Georgia County Government - August 2009 - (Page 35)

ExtensionNews The Face of Poverty As unemployment rises, more Georgians face life below the poverty line. By Sue Chapman, Ed.D. UGA College of Family and Consumer Sciences O ver the past decade, the number of Georgia children living in poverty increased from 18 percent to 20 percent. As more Georgians become unemployed, that number is certain to rise. For too many, however, poverty is not new. Many Georgia counties have a history of long-term, inter-generational poverty. Families experience poverty when they are unable to achieve a minimum standard of living that allows them to participate fully in mainstream society. Families need more than material resources to have a decent standard of living. They need education, basic life skills and employment experience, as well as less-tangible resources such as social networks and access to civic institutions. These non-material resources provide families with the means to get by and get ahead. Often the difference between those who succeed and those who don’t is determined by how strong this web of support is. This human and social capital helps families improve their earning potential and accumulate assets, gain access to safe neighborhoods and higher-quality services, and expand their networks and social connections. The face of poverty is as varied as the experiences that challenge the impoverished. Some families have hard times for brief periods. A small minority experience chronic or persistent poverty. Annie Carter, left, and her grandson, Jonathan Carter, discuss issues at the ‘Community Action Agency’ station, run by Robin Hooker, right, during a poverty simulation session coordinated by UGA Cooperative Extension. Photo by Sarah Brumbeloe, Daily Tribune News intern. There’s a culture of poverty that persists from one generation to the next, says Sharon Gibson, a University of Georgia (UGA) Cooperative Extension multicultural specialist. “Part of that culture is not being aware of the options available for improving their circumstances. We know that poverty is not only about the absence of wealth, but it is also about the absence of knowledge, Over the past decade, the number of Georgia children living in poverty increased from 18 percent to 20 percent. As more Georgians become unemployed, that number is certain to rise. self-worth and, perhaps the most important, the absence of hope.” Since 1997, Gibson and other UGA Extension faculty have offered a poverty simulation for communities throughout the state. It’s a proven tool for raising awareness of the obstacles facing lowincome families and motivating communities to take actions to reduce or eliminate many of those obstacles. Obstacles commonly identified by simulation participants include: • The lack of commercial and retail establishments in low-income neighborhoods, forcing the poor to purchase goods and services at higher prices elsewhere. EXTENSION continued on page 36 AUGUST 2009 35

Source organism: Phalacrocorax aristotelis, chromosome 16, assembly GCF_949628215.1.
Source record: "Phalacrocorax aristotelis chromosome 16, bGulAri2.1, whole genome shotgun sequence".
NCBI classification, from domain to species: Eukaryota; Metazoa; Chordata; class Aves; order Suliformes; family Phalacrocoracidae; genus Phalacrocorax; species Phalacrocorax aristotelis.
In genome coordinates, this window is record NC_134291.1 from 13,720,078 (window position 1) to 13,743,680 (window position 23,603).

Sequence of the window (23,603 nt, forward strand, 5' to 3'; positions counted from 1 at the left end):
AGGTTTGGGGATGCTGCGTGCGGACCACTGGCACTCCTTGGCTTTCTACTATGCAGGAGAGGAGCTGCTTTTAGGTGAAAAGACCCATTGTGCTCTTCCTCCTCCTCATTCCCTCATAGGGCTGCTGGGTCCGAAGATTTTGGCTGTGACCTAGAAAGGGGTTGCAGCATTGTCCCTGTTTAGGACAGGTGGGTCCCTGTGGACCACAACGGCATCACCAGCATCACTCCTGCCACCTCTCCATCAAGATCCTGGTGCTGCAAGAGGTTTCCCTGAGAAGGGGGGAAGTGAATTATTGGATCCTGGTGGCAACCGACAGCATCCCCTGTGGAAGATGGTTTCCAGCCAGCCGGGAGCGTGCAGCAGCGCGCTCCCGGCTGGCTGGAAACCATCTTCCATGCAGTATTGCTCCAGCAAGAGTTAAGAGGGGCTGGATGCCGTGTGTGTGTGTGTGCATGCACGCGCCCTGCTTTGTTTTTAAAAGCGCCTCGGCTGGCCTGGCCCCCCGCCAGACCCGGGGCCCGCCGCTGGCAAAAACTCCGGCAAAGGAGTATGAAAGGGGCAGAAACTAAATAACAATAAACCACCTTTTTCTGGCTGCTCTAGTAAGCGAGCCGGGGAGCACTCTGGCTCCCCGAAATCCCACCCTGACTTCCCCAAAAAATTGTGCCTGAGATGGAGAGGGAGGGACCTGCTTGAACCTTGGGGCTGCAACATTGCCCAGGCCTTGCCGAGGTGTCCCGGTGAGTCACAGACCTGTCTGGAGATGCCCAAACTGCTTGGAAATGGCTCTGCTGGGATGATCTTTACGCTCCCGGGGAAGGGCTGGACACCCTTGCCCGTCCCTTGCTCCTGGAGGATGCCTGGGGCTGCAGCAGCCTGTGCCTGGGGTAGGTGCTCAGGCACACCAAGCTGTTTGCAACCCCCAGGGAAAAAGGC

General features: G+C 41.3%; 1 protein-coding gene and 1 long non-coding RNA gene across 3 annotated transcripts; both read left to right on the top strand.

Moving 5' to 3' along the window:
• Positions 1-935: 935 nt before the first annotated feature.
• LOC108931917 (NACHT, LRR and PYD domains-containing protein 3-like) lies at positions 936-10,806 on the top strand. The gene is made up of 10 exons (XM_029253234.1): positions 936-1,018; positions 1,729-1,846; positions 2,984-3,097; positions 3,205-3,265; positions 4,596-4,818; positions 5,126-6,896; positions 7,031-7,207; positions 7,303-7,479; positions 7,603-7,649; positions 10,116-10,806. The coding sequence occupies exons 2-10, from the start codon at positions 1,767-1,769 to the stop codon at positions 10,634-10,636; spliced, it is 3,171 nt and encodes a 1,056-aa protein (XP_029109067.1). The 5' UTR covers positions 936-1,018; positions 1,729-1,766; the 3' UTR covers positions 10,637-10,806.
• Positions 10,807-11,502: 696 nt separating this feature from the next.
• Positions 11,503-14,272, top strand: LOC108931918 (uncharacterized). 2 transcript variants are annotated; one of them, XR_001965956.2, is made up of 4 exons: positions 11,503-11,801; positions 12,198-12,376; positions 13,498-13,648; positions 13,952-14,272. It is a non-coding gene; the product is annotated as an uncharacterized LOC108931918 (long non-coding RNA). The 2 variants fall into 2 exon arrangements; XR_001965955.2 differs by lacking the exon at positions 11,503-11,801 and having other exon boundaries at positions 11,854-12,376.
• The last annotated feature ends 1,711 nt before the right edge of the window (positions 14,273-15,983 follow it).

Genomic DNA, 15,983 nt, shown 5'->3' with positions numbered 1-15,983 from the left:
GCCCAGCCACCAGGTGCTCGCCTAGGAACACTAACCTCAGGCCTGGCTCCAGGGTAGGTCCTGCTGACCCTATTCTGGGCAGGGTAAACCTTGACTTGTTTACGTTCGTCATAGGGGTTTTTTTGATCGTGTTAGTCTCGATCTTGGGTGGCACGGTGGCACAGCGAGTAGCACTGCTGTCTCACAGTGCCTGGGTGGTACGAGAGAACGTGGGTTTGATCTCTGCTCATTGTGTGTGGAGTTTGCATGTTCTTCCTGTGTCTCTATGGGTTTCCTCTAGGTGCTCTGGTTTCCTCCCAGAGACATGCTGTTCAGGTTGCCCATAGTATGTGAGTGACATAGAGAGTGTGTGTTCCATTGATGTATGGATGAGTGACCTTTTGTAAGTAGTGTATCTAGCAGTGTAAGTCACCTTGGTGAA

Table of Contents for the Digital Edition of Georgia County Government - August 2009

Georgia County Government - August 2009
President’s Message
County Matters
Morgan and Newton Counties Bank High Quality of Life on Sustainable Growth
Georgia’s Unique Approach to Public Safety Training
Extension News: The Face of Poverty
Research Corner: ACCG Needs Your Participation in Burruss Budget Survey
Staff News
County Parade
ACCG Teams with Technology Provider, Dell
Index of Advertisers

Georgia County Government - August 2009